Ahh, the restive feeling of a man who just left a business retreat. The team-building exercises, the delicious food, the “re-charged batteries of my soul.”
Ok, so it wasn’t exactly like that. I did have a business retreat this weekend–as i explained in my prior post on the importance of business systems–but my company is just me. It really made that team-building exercise where you fall back and learn to trust (when the other person catches you) quite difficult.
And instead of catered food, I had Boston Market. And instead of relaxing the whole weekend, I pretty much worked 16 hour days trying to improve my business. But I still feel oddly satisfied. I can’t say my whole business has been “turned around,” but I do think there have been some improvements. Let’s review some of the work I accomplished this weekend (along with, perhaps, an overview of my descent into madness (j/k)):
Drafting a Written Business Plan
When I left the professional group where I was working, I had a great plan: for starting my own business. The startup phase is something I’ve thought about for years. I’ve always wanted to have my own business. People were even amazed at how quickly my business “came together.” You know how sometimes a person will have their whole wedding planned out even before they’re even been proposed to. Yeah, that was me.
The furniture was delivered as the business cards were hot off the press. The website was up and it looked like my business had been around for decades. I had everything, everything I tell you! Everything…..but clients. Clients and any idea of how to actually run the business after the startup phase was over.
The next six months were a whirlwind of trying to learn the technology, customer service, accounting, and other practices that would keep my doors open. It was, well….exhausting. Totally exhausting. I never took the time to write out an actual business plan. Or to brainstorm the specific systems I should have in place within my business to make it run smoothly.
This weekend I wrote out my business plan. I brainstormed. I ate Boston Market cornbread and I envisioned where my business is and where I want it to be.
In full disclosure, I must admit that I also did some soft and cuddly things like designing a “Firm Mission Statement.” Then I called my wife who was out of town this weekend and she said she liked it (but probably cracked up as soon as she hung up the telephone). But I also did some of the difficult strategic thinking my business has so long needed. I decided upon what types of clients I would take versus which ones I would refer out. I created the profile of my “ideal client.” I mapped out short-term and long-term goals, and systems I would have to improve to make my business into something bigger than me.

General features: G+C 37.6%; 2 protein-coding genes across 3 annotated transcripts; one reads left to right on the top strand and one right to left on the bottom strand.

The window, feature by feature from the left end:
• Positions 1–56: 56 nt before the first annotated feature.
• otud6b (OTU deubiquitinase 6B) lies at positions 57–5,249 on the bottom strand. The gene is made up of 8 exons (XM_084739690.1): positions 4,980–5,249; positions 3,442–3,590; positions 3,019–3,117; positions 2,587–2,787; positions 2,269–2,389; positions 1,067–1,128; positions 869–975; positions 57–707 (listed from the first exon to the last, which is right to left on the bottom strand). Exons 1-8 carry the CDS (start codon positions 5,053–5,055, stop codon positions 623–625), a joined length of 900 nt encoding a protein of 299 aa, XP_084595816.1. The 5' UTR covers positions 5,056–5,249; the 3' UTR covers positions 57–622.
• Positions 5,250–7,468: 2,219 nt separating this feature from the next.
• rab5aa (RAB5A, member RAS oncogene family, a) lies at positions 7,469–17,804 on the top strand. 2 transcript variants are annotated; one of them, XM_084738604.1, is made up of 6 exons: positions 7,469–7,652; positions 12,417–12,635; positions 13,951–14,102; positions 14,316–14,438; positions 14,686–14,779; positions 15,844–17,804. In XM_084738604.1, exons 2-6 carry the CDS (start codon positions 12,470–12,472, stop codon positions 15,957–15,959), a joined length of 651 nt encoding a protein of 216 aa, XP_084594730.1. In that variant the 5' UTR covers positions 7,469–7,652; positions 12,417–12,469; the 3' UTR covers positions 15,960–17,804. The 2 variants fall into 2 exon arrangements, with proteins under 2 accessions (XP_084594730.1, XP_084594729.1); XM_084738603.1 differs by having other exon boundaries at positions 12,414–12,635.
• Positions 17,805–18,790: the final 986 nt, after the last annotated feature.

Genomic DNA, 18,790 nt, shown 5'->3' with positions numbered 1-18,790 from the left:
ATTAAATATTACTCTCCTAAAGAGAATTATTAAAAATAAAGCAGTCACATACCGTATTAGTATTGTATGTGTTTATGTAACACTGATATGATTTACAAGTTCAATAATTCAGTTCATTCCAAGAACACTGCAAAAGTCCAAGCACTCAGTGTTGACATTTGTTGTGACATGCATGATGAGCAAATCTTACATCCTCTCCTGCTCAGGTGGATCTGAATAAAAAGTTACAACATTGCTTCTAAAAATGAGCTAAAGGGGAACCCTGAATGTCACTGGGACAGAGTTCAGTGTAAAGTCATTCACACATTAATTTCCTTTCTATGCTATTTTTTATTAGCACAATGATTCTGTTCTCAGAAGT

Drafting a Written Marketing Plan
I also focused on how I can consistently generate new clients. How does my website fit into the overall structure of my business’s marketing plan? How can I ensure more referrals? What systems should I put in place to create a larger sense of customer satisfaction?
Then I started really going crazy. I worked my Keurig machine so hard that it asked for a transfer. I put M83’s “Midnight Children” on permanent repeat and I dug deep into the inner recesses of my own entrepreneurial fetishism. I sat down at my computer and in a caffein addled state of delirium had my Jerry Maguire moment. (“even the cover, looked like the Catcher in the Rye.”) What did I do? I wrote out a fifteen page company handbook.
It described everything about how my business should be run. It even listed my vacation schedule for my employees. And yes, I know I don’t have any employees. But dammit! I want to have employees! That’s part of my business plan. Yeah….it was kind of sad, in a way. (in every way).
I outlined the telephone procedures for my business. I created intake forms for the areas of my business. I chastised non-existent employees for being rude to customers. I almost cried with joy when I learned how to “hyperlink” within Word documents. I redesigned my entire conflict list system. I made a sheet outlining my pricing policies for different types of matters. I set written standards and/or redesigned my systems of ordering supplies, backing up data, billing and invoicing, storing new contact information, filing, opening and closing business matters, and calendaring meetings and other documentation.
It was one wild ride, baby…one wild ride indeed.
Then I designed pamphlets providing some information about my business and the areas of my business.
I even spent some time reading The Essential Drucker, because I am nothing if not addicted to reading. Then I woke up this morning and bought some more Boston Market. And I’m not even sure I like their food. But dammit that rotisserie chicken tasted different this morning. It tasted like…..victory.